Posts Tagged ‘conversation’

So, I’ve been thinking about the power of the pile, that stuff that accumulates and starts to matter. I first was thinking about student reflection adding up. Another thing that I think about piling up in this way is the sexual violence in the novels we have students read in English class. I am a regular broken record on the topic.

I’m against any kind of violence in real life. And, I understand that books include violence in many forms and for many reasons. But, as I said in my first power of the pile post‘, one is just one, two makes a line and any more than that and we have a pattern forming. But what pattern do we have? What I worry about is the pattern about relationships that we normalize when so many of the relationships we read about revolve around sexual violence against women. We’re not spreading the violence around. Would that even be better? It’s pretty well concentrated and aimed at women by men. I know we as teachers can say that this is unhealthy, that this is not what we should tolerate in our own lives. And we do that. And then, kids go on and hear or don’t hear that message and go on a read or don’t read the book.

The pile grows.

What other piles need to be ready to provide another point of view? No one book in the curriculum is an issue; it’s the pile. Do we have enough works that have other stories, other relationship patterns? As I spoke with a few colleagues about this the other day, it was this idea that we could all agree on–the idea that we can’t put a single story out there, over and over, so that it piles up and makes the only pile. Having these conversations with my colleagues, when the bell isn’t about to ring, is such a gift. The discussion helped me think a little differently, with more complexity, about the issues, let me practice making my point and refining it, and allowed me to gain perspective. Just another time that reaffirmed for me the awesomeness of the people with whom I work.

Back to the topic.

I also wonder: Does the pile start to say this is what real literature is about or this is what you need to be a grown up book or this is what contemporary works are or that these are the kind of relationships that are exciting to read about? Ultimately, does this become not only normal but to be expected?

Screen Shot 2016-07-31 at 10.15.09 PMPart of what makes me worry about this is an experience I had last year in my YA literature class with seniors. We read Two Boys Kissing by David Levithan. This is an award-winning YA novel that centers around characters and their relationships most of which fall into the gender and sexual diversity category. There is nothing graphic about the situations or relationships that are described. There is kissing. There is a wandering hand or two. There is a lot of hand holding. There are bodies close together. Everyone keeps their clothes on, all the time. And yet, more than one student used the word graphic to describe the book. However, these same students think the rape of a female character in another book was graphic. That was a ‘relationship’ they were familiar with in literature.

I have passed this book around to get some other reactions to it. Maybe I am missing something. Nope. I’m not. It was recommended to me in good faith and was awarded prizes for good reason.

So, this coming year in my YA class, I’m adding this book to the ‘everyone reads it’ book group, rather than a choice book. I will of course help students think about their reactions to the book, its characters, and relationships. Time to add to a different pile.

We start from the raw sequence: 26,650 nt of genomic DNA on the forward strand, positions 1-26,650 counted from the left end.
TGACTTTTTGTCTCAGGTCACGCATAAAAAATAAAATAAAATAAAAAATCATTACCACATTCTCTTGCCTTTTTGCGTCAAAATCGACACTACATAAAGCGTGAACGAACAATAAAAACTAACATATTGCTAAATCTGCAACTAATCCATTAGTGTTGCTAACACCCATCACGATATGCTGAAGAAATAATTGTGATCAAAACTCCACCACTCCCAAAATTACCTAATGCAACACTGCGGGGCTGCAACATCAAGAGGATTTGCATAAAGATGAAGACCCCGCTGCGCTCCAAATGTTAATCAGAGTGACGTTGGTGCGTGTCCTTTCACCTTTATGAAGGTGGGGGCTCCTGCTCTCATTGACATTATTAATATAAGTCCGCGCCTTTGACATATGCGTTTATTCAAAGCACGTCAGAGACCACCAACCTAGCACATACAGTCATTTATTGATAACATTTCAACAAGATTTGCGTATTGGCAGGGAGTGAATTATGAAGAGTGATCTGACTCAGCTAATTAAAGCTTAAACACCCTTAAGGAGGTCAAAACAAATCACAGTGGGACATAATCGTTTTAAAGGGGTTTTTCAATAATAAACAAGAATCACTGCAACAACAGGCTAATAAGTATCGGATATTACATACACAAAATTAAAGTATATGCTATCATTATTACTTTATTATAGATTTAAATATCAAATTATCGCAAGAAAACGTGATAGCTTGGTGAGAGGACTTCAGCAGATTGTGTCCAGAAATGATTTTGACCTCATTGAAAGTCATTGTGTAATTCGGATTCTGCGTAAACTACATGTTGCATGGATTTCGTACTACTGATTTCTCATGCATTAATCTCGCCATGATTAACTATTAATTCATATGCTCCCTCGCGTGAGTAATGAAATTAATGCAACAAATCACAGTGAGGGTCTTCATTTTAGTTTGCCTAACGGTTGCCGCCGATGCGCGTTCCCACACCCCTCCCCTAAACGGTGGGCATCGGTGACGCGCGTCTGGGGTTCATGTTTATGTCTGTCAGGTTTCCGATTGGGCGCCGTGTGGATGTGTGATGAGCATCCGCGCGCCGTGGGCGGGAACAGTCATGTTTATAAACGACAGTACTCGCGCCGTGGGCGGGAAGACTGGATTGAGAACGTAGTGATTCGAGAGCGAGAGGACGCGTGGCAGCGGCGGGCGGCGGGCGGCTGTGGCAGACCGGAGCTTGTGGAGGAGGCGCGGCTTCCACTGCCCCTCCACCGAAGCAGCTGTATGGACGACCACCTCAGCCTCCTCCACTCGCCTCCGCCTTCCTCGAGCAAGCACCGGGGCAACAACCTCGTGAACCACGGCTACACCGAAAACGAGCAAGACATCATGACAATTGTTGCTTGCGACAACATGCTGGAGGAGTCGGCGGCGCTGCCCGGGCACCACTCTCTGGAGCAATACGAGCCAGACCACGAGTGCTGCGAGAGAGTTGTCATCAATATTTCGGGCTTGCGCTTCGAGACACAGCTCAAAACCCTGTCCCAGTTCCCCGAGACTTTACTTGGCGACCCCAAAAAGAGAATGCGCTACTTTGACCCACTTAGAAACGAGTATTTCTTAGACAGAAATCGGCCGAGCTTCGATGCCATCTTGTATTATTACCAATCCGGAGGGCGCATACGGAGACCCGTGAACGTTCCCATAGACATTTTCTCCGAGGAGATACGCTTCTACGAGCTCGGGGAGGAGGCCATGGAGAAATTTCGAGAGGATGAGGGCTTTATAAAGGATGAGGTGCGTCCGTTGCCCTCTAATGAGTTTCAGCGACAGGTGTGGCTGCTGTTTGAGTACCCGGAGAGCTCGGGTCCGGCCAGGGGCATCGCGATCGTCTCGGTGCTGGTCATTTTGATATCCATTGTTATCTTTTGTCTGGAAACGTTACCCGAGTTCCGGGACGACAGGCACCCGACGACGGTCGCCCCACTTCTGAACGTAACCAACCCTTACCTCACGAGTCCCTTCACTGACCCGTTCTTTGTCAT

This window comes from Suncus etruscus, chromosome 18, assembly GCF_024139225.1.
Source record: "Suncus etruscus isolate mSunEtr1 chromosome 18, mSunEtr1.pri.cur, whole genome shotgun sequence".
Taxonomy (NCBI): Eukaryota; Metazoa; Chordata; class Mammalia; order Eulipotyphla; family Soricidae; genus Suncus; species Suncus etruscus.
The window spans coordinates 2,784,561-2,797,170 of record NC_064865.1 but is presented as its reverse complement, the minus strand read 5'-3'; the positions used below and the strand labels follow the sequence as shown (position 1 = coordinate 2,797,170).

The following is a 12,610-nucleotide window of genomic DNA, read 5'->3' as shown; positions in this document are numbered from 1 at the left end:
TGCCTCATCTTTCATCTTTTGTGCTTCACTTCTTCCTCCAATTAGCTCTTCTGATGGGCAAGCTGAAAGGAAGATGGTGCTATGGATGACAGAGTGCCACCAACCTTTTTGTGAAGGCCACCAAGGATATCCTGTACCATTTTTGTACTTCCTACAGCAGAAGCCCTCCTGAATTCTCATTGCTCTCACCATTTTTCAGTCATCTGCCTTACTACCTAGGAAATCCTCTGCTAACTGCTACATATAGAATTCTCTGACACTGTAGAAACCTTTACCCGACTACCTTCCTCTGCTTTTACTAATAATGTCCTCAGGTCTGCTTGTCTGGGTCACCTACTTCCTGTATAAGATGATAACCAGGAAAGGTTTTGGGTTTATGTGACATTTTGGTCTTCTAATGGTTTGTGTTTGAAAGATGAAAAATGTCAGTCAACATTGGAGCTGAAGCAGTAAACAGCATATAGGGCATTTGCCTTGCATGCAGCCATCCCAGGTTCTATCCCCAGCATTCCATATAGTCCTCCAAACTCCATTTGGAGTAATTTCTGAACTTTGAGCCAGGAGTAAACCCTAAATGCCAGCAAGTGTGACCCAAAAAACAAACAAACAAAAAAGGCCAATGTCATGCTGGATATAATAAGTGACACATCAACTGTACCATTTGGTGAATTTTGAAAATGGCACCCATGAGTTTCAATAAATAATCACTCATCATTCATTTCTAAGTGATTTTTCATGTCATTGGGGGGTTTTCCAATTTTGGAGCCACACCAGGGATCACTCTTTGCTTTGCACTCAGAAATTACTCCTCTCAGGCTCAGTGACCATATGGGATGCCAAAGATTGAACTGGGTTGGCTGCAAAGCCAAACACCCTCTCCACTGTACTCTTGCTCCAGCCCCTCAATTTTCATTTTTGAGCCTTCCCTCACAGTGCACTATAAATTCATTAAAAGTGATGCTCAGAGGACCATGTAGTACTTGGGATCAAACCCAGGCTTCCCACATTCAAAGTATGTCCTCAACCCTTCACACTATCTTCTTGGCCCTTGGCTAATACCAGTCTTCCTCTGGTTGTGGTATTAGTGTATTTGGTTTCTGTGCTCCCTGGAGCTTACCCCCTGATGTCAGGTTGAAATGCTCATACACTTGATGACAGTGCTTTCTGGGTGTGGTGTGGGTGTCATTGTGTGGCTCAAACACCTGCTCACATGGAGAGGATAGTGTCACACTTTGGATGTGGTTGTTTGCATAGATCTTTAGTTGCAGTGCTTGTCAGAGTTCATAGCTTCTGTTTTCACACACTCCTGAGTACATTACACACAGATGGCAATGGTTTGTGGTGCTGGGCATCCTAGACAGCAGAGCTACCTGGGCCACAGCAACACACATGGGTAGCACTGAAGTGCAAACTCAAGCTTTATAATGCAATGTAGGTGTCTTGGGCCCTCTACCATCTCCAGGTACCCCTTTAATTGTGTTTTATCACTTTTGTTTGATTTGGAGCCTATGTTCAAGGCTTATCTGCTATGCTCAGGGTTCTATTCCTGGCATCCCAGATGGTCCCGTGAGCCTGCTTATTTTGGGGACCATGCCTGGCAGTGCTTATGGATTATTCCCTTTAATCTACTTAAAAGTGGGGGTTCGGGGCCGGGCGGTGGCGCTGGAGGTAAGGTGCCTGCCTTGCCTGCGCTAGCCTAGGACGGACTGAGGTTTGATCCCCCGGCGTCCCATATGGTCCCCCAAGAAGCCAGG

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creative commons licensed (BY-NC-ND) flickr photo by Matt Peoples: http://flickr.com/photos/leftymgp/7828909452

creative commons licensed (BY-NC-ND) flickr photo by Matt Peoples: http://flickr.com/photos/leftymgp/7828909452

So, I’ve been thinking about victories–small and large.

My school is in the process of transitioning to a 1:1 learning environment. Our middle school went 1:1 this past fall, upper school (high school) will be 1:1 next fall. One of the things I am responsible for is preparing our faculty and students for this transition. Really, faculty members are responsible for themselves, but I’m responsible for helping them help themselves. As you might imagine this is not all hearts and rainbows. However, I have a success story to share. It is not my success; it’s another teacher’s success. I am so excited for her.

She sent me this email:  . . . that was my first use of the computer that changed the experience for the classes!

So, here’s what happened. She tried something and her classroom was instantly transformed.

HA! No. That’s not how transformation happens, silly. Think again.

She has been testing out some new strategies and tools for a awhile. She has wanted to try things, and sometimes I have had to say, “No you don’t need another tool here. You need to think about your classroom goals first.” We have spent a lot of time talking about classroom teaching about writing, about whether google docs will make students better writers. (Spoiler alert-it won’t.) We talked about my class too, which has been really helpful for me.

It was mid-March when I got this email. This conversation has been going on since last school year. This year she really committed to making some changes from the beginning of the year. She has taken charge of her own professional learning–summer work, meeting with me, trying things. Most importantly, she has kept at it. Initially, we were talking substitution, maybe augmentation on the SAMR model *(See below for more info.) And, that was fine. Totally fine. Using technology is not always wow-y. Wow-y is possible, but it takes time to get there. A lot of time it’s not even possible to imagine wow-y at first.